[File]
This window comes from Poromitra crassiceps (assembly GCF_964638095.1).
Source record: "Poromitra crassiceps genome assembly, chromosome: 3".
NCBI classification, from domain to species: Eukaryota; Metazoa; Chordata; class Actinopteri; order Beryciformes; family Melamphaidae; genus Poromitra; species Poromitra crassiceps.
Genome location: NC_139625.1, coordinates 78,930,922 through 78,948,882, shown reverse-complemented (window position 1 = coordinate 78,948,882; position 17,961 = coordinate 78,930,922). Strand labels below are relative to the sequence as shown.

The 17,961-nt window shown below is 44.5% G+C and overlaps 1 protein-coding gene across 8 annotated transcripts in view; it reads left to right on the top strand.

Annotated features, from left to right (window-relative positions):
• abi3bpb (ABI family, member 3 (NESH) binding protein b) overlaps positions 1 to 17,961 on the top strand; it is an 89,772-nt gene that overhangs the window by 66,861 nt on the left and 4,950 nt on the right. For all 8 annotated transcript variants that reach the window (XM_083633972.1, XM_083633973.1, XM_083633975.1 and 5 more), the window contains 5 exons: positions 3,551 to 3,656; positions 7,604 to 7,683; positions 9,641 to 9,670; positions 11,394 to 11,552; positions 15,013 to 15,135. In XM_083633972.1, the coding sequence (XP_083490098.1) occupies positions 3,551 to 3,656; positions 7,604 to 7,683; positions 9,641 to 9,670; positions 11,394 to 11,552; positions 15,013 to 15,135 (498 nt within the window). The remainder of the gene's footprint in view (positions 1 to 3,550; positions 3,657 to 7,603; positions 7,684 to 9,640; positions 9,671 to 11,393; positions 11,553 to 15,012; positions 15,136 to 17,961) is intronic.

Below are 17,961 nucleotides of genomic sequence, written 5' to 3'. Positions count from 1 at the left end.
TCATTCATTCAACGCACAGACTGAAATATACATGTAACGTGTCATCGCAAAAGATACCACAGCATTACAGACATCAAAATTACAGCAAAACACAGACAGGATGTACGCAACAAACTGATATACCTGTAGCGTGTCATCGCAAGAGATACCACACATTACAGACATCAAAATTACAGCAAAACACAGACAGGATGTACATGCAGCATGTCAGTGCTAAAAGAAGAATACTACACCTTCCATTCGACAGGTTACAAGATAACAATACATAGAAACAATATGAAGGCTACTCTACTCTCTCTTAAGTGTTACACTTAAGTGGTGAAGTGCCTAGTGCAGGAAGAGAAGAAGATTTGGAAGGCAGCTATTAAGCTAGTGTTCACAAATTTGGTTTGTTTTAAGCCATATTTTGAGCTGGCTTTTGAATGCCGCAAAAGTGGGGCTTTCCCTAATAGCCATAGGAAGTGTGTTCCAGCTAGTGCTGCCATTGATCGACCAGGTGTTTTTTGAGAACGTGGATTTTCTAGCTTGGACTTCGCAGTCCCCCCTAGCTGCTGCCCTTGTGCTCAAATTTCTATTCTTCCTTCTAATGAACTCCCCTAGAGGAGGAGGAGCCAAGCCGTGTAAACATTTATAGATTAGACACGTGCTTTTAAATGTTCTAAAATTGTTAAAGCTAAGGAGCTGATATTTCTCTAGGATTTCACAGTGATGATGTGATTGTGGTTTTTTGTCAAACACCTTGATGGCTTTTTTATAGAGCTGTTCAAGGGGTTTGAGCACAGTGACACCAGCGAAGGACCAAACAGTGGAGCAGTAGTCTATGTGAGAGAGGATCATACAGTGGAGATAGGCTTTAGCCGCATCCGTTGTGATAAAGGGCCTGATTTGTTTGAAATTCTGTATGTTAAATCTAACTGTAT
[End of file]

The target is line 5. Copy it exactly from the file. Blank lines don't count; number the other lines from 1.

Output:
The 17,961-nt window shown below is 44.5% G+C and overlaps 1 protein-coding gene across 8 annotated transcripts in view; it reads left to right on the top strand.